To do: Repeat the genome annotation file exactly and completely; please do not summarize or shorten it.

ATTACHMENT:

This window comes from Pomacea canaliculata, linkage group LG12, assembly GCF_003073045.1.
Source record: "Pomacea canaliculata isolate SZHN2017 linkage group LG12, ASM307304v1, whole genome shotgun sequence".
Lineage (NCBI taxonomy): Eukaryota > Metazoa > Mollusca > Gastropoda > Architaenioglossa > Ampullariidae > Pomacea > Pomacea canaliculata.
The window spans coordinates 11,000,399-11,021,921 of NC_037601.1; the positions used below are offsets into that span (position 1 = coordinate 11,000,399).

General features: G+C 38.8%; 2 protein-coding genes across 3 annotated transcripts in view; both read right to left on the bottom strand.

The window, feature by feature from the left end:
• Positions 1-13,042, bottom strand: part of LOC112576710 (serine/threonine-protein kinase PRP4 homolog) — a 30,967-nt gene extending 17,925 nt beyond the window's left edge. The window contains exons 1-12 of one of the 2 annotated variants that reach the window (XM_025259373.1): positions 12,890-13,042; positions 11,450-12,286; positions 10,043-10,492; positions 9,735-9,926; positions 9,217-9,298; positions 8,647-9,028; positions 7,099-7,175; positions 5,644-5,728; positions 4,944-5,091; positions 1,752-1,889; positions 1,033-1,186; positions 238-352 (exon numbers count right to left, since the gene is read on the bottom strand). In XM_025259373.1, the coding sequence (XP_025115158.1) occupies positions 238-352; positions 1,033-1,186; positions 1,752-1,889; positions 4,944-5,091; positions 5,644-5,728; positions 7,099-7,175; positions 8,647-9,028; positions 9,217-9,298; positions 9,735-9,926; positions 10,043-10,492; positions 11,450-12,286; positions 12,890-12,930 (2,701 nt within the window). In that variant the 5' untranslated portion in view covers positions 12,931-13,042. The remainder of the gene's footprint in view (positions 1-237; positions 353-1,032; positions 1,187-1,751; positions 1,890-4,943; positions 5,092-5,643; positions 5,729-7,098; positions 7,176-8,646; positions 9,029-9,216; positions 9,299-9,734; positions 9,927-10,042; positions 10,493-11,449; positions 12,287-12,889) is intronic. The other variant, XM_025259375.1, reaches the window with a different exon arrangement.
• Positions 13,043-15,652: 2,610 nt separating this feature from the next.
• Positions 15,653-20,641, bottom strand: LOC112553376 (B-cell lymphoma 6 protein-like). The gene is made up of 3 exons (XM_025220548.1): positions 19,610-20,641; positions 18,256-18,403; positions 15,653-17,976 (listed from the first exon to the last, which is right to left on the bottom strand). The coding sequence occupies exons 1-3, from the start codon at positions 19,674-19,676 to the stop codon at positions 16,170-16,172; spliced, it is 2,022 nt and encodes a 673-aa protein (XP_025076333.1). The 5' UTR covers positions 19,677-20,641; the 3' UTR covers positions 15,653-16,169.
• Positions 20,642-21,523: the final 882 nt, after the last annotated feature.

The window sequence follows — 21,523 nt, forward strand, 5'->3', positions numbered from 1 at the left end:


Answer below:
This window comes from Pomacea canaliculata, linkage group LG12, assembly GCF_003073045.1.
Source record: "Pomacea canaliculata isolate SZHN2017 linkage group LG12, ASM307304v1, whole genome shotgun sequence".
Lineage (NCBI taxonomy): Eukaryota > Metazoa > Mollusca > Gastropoda > Architaenioglossa > Ampullariidae > Pomacea > Pomacea canaliculata.
The window spans coordinates 11,000,399-11,021,921 of NC_037601.1; the positions used below are offsets into that span (position 1 = coordinate 11,000,399).

General features: G+C 38.8%; 2 protein-coding genes across 3 annotated transcripts in view; both read right to left on the bottom strand.

The window, feature by feature from the left end:
• Positions 1-13,042, bottom strand: part of LOC112576710 (serine/threonine-protein kinase PRP4 homolog) — a 30,967-nt gene extending 17,925 nt beyond the window's left edge. The window contains exons 1-12 of one of the 2 annotated variants that reach the window (XM_025259373.1): positions 12,890-13,042; positions 11,450-12,286; positions 10,043-10,492; positions 9,735-9,926; positions 9,217-9,298; positions 8,647-9,028; positions 7,099-7,175; positions 5,644-5,728; positions 4,944-5,091; positions 1,752-1,889; positions 1,033-1,186; positions 238-352 (exon numbers count right to left, since the gene is read on the bottom strand). In XM_025259373.1, the coding sequence (XP_025115158.1) occupies positions 238-352; positions 1,033-1,186; positions 1,752-1,889; positions 4,944-5,091; positions 5,644-5,728; positions 7,099-7,175; positions 8,647-9,028; positions 9,217-9,298; positions 9,735-9,926; positions 10,043-10,492; positions 11,450-12,286; positions 12,890-12,930 (2,701 nt within the window). In that variant the 5' untranslated portion in view covers positions 12,931-13,042. The remainder of the gene's footprint in view (positions 1-237; positions 353-1,032; positions 1,187-1,751; positions 1,890-4,943; positions 5,092-5,643; positions 5,729-7,098; positions 7,176-8,646; positions 9,029-9,216; positions 9,299-9,734; positions 9,927-10,042; positions 10,493-11,449; positions 12,287-12,889) is intronic. The other variant, XM_025259375.1, reaches the window with a different exon arrangement.
• Positions 13,043-15,652: 2,610 nt separating this feature from the next.
• Positions 15,653-20,641, bottom strand: LOC112553376 (B-cell lymphoma 6 protein-like). The gene is made up of 3 exons (XM_025220548.1): positions 19,610-20,641; positions 18,256-18,403; positions 15,653-17,976 (listed from the first exon to the last, which is right to left on the bottom strand). The coding sequence occupies exons 1-3, from the start codon at positions 19,674-19,676 to the stop codon at positions 16,170-16,172; spliced, it is 2,022 nt and encodes a 673-aa protein (XP_025076333.1). The 5' UTR covers positions 19,677-20,641; the 3' UTR covers positions 15,653-16,169.
• Positions 20,642-21,523: the final 882 nt, after the last annotated feature.

The window sequence follows — 21,523 nt, forward strand, 5'->3', positions numbered from 1 at the left end: